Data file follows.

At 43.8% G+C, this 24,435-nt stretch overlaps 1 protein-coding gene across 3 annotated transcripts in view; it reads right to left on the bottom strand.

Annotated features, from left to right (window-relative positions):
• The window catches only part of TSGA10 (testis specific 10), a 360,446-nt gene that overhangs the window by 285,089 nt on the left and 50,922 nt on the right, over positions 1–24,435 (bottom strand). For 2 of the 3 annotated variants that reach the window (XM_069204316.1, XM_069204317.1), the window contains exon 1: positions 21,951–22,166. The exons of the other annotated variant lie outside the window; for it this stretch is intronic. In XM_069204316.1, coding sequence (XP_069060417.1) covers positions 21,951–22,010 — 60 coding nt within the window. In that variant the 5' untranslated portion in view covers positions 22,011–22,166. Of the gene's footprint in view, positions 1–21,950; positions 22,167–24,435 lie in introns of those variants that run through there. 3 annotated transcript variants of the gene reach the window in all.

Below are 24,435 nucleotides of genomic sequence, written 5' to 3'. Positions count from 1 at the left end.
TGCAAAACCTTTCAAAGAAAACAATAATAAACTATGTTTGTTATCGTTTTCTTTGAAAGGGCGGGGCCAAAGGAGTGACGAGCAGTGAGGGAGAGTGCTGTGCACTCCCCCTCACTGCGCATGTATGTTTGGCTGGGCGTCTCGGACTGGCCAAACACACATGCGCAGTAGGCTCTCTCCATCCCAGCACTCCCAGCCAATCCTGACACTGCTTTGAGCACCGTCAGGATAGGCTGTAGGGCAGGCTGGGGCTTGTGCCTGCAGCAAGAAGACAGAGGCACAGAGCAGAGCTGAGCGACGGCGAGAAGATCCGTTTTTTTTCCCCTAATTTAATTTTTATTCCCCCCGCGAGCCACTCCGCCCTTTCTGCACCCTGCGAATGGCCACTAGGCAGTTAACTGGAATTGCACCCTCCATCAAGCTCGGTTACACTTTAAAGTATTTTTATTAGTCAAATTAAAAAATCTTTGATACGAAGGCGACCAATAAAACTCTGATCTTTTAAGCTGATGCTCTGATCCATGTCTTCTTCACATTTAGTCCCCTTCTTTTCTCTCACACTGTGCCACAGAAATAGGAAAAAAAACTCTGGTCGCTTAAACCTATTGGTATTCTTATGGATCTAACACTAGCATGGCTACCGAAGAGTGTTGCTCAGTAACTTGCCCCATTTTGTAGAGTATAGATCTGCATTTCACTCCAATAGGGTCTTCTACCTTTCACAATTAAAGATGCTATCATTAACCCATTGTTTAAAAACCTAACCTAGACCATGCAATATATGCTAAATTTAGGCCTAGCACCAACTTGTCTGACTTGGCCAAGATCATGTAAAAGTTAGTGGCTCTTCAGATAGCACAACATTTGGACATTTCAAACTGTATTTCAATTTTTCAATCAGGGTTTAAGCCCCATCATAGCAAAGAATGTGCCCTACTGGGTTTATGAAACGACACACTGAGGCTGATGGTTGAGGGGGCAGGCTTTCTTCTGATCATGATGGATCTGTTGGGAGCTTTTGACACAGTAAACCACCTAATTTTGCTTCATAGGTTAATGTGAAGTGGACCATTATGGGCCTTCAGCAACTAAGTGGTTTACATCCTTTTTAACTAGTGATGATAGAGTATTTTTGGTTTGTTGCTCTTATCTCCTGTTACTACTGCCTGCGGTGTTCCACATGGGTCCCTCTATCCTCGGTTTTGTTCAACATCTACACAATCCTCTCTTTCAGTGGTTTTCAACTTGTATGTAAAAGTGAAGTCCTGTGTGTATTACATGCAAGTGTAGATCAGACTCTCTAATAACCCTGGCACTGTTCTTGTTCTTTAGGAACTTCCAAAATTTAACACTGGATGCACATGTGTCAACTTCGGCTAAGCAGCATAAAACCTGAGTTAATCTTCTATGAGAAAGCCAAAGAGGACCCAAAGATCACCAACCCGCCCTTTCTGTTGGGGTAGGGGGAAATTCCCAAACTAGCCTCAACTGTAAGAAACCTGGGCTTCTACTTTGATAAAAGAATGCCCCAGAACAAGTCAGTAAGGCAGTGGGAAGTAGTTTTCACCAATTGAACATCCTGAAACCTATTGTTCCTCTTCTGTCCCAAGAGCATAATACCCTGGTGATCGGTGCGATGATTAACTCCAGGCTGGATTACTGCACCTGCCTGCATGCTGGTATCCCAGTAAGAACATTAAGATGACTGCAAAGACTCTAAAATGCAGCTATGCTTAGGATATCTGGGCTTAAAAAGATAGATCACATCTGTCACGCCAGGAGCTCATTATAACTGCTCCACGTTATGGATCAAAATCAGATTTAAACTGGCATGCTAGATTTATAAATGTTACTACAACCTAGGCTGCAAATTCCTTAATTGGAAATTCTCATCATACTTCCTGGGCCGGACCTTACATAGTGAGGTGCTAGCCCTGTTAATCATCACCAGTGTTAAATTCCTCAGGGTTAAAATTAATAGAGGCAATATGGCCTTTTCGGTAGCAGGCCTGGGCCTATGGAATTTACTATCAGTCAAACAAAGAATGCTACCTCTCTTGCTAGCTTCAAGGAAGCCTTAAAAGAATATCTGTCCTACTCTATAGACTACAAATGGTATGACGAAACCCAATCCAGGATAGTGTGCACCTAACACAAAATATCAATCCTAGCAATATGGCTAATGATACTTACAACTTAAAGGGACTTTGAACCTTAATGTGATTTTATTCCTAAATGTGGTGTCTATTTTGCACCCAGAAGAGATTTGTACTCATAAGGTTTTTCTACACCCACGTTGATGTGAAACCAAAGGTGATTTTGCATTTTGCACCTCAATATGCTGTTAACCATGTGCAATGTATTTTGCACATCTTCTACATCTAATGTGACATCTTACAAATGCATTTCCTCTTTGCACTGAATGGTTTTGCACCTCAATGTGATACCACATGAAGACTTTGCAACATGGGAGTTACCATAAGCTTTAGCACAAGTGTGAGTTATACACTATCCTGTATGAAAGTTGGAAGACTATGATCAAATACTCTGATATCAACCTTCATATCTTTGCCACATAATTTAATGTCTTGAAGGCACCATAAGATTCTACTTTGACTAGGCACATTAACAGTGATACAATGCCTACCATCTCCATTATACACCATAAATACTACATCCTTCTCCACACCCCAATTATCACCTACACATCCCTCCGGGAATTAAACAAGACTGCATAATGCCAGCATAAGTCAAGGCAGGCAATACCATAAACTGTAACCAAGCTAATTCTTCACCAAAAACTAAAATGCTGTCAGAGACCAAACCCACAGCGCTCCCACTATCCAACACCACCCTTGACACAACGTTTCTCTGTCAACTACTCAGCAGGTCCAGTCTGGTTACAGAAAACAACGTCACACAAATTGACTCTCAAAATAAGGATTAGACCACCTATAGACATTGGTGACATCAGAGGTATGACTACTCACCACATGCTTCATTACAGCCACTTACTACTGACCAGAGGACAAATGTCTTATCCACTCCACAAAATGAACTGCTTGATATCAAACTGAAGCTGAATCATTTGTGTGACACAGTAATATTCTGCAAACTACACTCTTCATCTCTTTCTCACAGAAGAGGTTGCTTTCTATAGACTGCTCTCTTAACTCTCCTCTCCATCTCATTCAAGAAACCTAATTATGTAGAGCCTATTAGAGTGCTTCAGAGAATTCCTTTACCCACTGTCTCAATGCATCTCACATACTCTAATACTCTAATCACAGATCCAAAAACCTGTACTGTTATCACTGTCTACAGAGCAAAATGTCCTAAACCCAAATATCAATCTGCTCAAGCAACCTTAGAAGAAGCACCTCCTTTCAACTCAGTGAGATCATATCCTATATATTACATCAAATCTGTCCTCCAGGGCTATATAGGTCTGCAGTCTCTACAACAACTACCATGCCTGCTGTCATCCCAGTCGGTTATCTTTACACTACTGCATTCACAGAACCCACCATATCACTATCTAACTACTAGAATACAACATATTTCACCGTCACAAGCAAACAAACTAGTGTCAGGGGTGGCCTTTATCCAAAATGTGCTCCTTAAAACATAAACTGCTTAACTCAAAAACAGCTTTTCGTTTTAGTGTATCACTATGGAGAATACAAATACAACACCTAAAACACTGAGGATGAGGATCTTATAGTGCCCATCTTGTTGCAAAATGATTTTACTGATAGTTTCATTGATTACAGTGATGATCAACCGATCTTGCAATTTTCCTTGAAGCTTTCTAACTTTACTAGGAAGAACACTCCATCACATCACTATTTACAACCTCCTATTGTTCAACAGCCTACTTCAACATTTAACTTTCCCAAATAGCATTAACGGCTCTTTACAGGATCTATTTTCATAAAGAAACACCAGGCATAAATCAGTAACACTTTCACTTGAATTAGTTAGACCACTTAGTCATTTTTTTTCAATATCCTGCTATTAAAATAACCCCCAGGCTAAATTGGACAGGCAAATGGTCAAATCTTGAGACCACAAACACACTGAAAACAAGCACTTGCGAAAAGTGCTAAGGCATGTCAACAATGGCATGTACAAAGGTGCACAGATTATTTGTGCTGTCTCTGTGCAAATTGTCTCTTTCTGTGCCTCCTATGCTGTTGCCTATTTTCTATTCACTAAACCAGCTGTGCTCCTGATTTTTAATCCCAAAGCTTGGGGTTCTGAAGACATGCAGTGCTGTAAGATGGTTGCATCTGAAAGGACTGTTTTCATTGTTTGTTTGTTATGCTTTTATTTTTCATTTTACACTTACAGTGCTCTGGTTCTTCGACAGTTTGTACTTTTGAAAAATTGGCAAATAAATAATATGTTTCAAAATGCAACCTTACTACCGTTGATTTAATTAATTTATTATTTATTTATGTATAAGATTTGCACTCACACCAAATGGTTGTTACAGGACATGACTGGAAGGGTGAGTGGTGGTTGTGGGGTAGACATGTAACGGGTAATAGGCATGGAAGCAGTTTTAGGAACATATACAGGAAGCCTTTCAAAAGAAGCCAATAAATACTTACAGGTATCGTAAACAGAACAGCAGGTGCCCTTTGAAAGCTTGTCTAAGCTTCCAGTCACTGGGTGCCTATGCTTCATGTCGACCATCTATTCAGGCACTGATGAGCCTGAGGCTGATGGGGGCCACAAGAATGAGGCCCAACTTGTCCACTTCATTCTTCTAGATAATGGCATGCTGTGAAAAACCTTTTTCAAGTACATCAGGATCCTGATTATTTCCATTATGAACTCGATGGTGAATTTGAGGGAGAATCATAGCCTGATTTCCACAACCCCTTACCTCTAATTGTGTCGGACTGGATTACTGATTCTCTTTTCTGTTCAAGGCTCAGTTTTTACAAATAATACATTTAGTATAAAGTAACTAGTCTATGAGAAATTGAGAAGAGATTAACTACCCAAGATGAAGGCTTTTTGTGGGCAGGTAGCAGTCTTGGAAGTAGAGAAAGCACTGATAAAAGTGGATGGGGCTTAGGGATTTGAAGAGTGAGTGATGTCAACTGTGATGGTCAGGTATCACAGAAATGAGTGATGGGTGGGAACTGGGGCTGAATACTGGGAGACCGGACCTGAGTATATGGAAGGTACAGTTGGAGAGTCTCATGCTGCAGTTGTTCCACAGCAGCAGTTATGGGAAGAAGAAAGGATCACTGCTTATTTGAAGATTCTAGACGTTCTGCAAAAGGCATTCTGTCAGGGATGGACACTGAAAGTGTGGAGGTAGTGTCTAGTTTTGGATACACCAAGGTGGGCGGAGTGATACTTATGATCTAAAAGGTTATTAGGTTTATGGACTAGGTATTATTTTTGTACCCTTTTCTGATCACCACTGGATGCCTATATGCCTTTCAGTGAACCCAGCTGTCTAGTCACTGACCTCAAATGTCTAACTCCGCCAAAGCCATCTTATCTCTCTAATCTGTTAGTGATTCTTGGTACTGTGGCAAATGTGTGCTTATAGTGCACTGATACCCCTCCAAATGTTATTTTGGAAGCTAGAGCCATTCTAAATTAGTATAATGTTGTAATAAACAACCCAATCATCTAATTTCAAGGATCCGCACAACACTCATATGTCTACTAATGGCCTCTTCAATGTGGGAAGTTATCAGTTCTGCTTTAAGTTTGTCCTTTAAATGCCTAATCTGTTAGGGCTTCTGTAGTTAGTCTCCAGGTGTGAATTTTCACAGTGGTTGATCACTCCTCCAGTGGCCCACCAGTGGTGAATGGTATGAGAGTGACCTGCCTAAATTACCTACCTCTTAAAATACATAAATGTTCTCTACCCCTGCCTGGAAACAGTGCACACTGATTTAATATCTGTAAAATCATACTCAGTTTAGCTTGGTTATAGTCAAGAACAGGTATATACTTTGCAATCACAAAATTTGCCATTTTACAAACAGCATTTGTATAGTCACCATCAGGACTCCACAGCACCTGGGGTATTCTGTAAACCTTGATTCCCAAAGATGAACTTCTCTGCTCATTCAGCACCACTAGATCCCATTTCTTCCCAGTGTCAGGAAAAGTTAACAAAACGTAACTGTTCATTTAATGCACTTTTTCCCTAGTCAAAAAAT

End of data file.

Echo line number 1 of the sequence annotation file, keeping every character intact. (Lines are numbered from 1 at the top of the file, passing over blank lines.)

At 43.8% G+C, this 24,435-nt stretch overlaps 1 protein-coding gene across 3 annotated transcripts in view; it reads right to left on the bottom strand.